Firdovsi Kerimov, the local official of the State Committee for Work with Religious Organisations, shrugged off any concerns about the refusal to allow Aliyev to return to serve in his mosque. "I don't have any information," he told Forum 18 from Gyanja on 9 March. "I heard the president released him only from the press." On repeated questioning as to what was preventing Aliyev's return to his mosque he responded: "I don't know. There's no obstruction from me."
Vali Huseinov of Gyanja city police insisted that the police had made no threats against Aliyev since his release and said that now he has been released he is free to return. "No-one would obstruct him if he returns," he told Forum 18 from the city on 10 March. "We've never had any complaints against him and don't have complaints now. If he abides by the law he can come back." Huseinov said he remembered that weapons had been found in Aliyev's mosque, but said the Military Counter-intelligence Service had led the case and the police had not been involved.
Haji Akif Agaev, spokesperson for the Caucasian Muslim Board in Baku, told Forum 18 on 10 March that he had no information about the situation in Gyanja's Sunni mosque, but would find out within one week.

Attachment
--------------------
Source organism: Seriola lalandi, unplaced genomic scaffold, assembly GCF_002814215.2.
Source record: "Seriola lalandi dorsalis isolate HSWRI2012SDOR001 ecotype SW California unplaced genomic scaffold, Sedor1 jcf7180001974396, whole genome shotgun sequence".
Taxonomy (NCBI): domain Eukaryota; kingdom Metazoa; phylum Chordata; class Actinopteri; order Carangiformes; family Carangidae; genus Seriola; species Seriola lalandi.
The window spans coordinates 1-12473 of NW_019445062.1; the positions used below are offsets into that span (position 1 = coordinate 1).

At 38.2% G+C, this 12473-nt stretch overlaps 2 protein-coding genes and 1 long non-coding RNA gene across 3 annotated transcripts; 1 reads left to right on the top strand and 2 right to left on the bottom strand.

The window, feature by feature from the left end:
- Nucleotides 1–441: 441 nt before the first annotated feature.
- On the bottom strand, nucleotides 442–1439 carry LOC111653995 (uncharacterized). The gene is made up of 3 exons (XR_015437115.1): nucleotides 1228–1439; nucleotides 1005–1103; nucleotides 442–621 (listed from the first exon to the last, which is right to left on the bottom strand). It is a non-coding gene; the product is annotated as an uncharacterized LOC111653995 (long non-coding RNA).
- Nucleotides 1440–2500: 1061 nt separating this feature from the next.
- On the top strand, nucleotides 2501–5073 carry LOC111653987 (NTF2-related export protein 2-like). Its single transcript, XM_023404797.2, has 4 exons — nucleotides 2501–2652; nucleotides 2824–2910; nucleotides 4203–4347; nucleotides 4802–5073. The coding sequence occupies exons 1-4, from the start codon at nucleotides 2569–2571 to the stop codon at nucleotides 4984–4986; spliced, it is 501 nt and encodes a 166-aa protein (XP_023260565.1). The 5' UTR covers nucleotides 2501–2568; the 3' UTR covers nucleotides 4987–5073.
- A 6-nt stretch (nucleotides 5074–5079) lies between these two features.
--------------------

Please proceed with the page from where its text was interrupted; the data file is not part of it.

Aliyev, the only Sunni imam in Gyanja (most of Azerbaijan's Muslims are Shias), was named by the state-approved Caucasian Muslim Board as imam of the Juma (Friday) mosque in Shahsevenler district of Gyanja in July 1997. He arrested in March 2002 on charges of conspiring to establish an Islamic state by preaching Shafi'i Islam, gathering a small group of young men round him and urging one – who was a soldier – to report on the weapons held by his military unit in preparation for a raid to seize them and then take power. Aliyev vigorously rejected the accusations and maintained that the weapons the Military Counter-intelligence Service said they had found were planted.
Despite all witnesses who had previously incriminated him retracting their testimony in court, Aliyev was sentenced on 9 April 2003 to seven and a half years' imprisonment under Article 278 of the criminal code, which punishes "violent seizure of power".